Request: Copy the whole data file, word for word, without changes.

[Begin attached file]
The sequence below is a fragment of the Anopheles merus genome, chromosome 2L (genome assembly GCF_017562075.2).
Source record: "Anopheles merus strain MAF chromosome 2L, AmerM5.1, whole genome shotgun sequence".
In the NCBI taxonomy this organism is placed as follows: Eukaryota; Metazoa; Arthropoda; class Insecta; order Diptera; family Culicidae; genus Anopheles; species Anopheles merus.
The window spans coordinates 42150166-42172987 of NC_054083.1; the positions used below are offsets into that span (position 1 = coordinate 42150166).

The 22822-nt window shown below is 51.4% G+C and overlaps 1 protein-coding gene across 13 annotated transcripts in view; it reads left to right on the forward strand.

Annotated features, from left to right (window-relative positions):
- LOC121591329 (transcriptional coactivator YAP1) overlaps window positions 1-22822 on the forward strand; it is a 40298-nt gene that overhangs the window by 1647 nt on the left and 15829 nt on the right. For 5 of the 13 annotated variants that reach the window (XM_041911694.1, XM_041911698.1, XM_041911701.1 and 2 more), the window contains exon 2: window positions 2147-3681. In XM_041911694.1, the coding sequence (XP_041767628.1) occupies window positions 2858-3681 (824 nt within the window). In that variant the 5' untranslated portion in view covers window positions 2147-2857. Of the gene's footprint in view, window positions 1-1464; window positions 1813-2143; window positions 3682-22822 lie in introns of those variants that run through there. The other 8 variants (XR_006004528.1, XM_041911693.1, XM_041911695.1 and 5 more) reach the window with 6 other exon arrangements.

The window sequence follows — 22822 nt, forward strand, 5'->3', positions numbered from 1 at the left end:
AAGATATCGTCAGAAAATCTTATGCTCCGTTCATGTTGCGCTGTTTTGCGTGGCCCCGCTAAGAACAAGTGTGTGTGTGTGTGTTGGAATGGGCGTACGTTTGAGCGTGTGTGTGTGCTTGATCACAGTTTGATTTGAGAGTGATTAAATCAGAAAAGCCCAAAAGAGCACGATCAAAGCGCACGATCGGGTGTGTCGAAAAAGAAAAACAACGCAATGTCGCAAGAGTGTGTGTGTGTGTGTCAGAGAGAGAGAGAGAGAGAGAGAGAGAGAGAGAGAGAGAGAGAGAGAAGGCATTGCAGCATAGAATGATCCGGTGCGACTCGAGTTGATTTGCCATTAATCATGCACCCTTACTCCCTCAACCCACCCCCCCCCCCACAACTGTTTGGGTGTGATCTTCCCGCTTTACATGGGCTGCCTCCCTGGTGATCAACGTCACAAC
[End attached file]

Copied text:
The sequence below is a fragment of the Anopheles merus genome, chromosome 2L (genome assembly GCF_017562075.2).
Source record: "Anopheles merus strain MAF chromosome 2L, AmerM5.1, whole genome shotgun sequence".
In the NCBI taxonomy this organism is placed as follows: Eukaryota; Metazoa; Arthropoda; class Insecta; order Diptera; family Culicidae; genus Anopheles; species Anopheles merus.
The window spans coordinates 42150166-42172987 of NC_054083.1; the positions used below are offsets into that span (position 1 = coordinate 42150166).

The 22822-nt window shown below is 51.4% G+C and overlaps 1 protein-coding gene across 13 annotated transcripts in view; it reads left to right on the forward strand.

Annotated features, from left to right (window-relative positions):
- LOC121591329 (transcriptional coactivator YAP1) overlaps window positions 1-22822 on the forward strand; it is a 40298-nt gene that overhangs the window by 1647 nt on the left and 15829 nt on the right. For 5 of the 13 annotated variants that reach the window (XM_041911694.1, XM_041911698.1, XM_041911701.1 and 2 more), the window contains exon 2: window positions 2147-3681. In XM_041911694.1, the coding sequence (XP_041767628.1) occupies window positions 2858-3681 (824 nt within the window). In that variant the 5' untranslated portion in view covers window positions 2147-2857. Of the gene's footprint in view, window positions 1-1464; window positions 1813-2143; window positions 3682-22822 lie in introns of those variants that run through there. The other 8 variants (XR_006004528.1, XM_041911693.1, XM_041911695.1 and 5 more) reach the window with 6 other exon arrangements.

The window sequence follows — 22822 nt, forward strand, 5'->3', positions numbered from 1 at the left end:
AAGATATCGTCAGAAAATCTTATGCTCCGTTCATGTTGCGCTGTTTTGCGTGGCCCCGCTAAGAACAAGTGTGTGTGTGTGTGTTGGAATGGGCGTACGTTTGAGCGTGTGTGTGTGCTTGATCACAGTTTGATTTGAGAGTGATTAAATCAGAAAAGCCCAAAAGAGCACGATCAAAGCGCACGATCGGGTGTGTCGAAAAAGAAAAACAACGCAATGTCGCAAGAGTGTGTGTGTGTGTGTCAGAGAGAGAGAGAGAGAGAGAGAGAGAGAGAGAGAGAGAGAGAGAGAAGGCATTGCAGCATAGAATGATCCGGTGCGACTCGAGTTGATTTGCCATTAATCATGCACCCTTACTCCCTCAACCCACCCCCCCCCCCACAACTGTTTGGGTGTGATCTTCCCGCTTTACATGGGCTGCCTCCCTGGTGATCAACGTCACAAC